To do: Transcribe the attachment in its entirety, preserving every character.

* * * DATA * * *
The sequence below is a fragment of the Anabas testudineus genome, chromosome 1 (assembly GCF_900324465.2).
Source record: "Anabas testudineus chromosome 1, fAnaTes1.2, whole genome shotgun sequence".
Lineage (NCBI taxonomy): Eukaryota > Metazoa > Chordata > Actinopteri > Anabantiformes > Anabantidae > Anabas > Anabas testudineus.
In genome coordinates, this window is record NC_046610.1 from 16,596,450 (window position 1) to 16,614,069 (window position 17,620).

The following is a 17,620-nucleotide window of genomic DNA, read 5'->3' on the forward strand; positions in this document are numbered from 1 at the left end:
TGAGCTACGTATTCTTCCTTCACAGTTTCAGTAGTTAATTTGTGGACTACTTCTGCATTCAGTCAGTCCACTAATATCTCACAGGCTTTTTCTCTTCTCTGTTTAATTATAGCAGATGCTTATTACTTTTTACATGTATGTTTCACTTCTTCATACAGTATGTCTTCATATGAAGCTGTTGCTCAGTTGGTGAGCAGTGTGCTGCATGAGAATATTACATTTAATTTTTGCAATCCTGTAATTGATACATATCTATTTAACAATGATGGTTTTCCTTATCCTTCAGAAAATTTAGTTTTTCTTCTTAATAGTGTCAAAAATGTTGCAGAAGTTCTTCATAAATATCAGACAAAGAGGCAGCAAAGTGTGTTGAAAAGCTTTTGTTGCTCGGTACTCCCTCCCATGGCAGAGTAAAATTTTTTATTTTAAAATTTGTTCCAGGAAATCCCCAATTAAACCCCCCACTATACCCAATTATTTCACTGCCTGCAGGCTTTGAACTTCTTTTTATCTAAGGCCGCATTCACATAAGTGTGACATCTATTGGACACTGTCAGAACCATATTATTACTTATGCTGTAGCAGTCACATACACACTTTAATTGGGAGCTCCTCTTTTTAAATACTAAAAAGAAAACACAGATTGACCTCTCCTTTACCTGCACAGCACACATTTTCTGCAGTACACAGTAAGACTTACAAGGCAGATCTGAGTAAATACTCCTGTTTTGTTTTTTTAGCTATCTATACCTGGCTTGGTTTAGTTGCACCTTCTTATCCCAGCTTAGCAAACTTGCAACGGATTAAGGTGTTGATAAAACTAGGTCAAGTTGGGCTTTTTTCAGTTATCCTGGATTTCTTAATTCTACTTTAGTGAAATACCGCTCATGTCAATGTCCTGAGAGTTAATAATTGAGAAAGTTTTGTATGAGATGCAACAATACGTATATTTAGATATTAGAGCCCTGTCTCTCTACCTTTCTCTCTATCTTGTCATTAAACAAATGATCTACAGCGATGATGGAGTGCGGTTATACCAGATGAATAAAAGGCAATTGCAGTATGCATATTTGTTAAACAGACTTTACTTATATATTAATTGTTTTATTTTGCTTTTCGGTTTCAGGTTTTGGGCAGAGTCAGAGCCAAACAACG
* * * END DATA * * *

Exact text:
The sequence below is a fragment of the Anabas testudineus genome, chromosome 1 (assembly GCF_900324465.2).
Source record: "Anabas testudineus chromosome 1, fAnaTes1.2, whole genome shotgun sequence".
Lineage (NCBI taxonomy): Eukaryota > Metazoa > Chordata > Actinopteri > Anabantiformes > Anabantidae > Anabas > Anabas testudineus.
In genome coordinates, this window is record NC_046610.1 from 16,596,450 (window position 1) to 16,614,069 (window position 17,620).

The following is a 17,620-nucleotide window of genomic DNA, read 5'->3' on the forward strand; positions in this document are numbered from 1 at the left end:
TGAGCTACGTATTCTTCCTTCACAGTTTCAGTAGTTAATTTGTGGACTACTTCTGCATTCAGTCAGTCCACTAATATCTCACAGGCTTTTTCTCTTCTCTGTTTAATTATAGCAGATGCTTATTACTTTTTACATGTATGTTTCACTTCTTCATACAGTATGTCTTCATATGAAGCTGTTGCTCAGTTGGTGAGCAGTGTGCTGCATGAGAATATTACATTTAATTTTTGCAATCCTGTAATTGATACATATCTATTTAACAATGATGGTTTTCCTTATCCTTCAGAAAATTTAGTTTTTCTTCTTAATAGTGTCAAAAATGTTGCAGAAGTTCTTCATAAATATCAGACAAAGAGGCAGCAAAGTGTGTTGAAAAGCTTTTGTTGCTCGGTACTCCCTCCCATGGCAGAGTAAAATTTTTTATTTTAAAATTTGTTCCAGGAAATCCCCAATTAAACCCCCCACTATACCCAATTATTTCACTGCCTGCAGGCTTTGAACTTCTTTTTATCTAAGGCCGCATTCACATAAGTGTGACATCTATTGGACACTGTCAGAACCATATTATTACTTATGCTGTAGCAGTCACATACACACTTTAATTGGGAGCTCCTCTTTTTAAATACTAAAAAGAAAACACAGATTGACCTCTCCTTTACCTGCACAGCACACATTTTCTGCAGTACACAGTAAGACTTACAAGGCAGATCTGAGTAAATACTCCTGTTTTGTTTTTTTAGCTATCTATACCTGGCTTGGTTTAGTTGCACCTTCTTATCCCAGCTTAGCAAACTTGCAACGGATTAAGGTGTTGATAAAACTAGGTCAAGTTGGGCTTTTTTCAGTTATCCTGGATTTCTTAATTCTACTTTAGTGAAATACCGCTCATGTCAATGTCCTGAGAGTTAATAATTGAGAAAGTTTTGTATGAGATGCAACAATACGTATATTTAGATATTAGAGCCCTGTCTCTCTACCTTTCTCTCTATCTTGTCATTAAACAAATGATCTACAGCGATGATGGAGTGCGGTTATACCAGATGAATAAAAGGCAATTGCAGTATGCATATTTGTTAAACAGACTTTACTTATATATTAATTGTTTTATTTTGCTTTTCGGTTTCAGGTTTTGGGCAGAGTCAGAGCCAAACAACG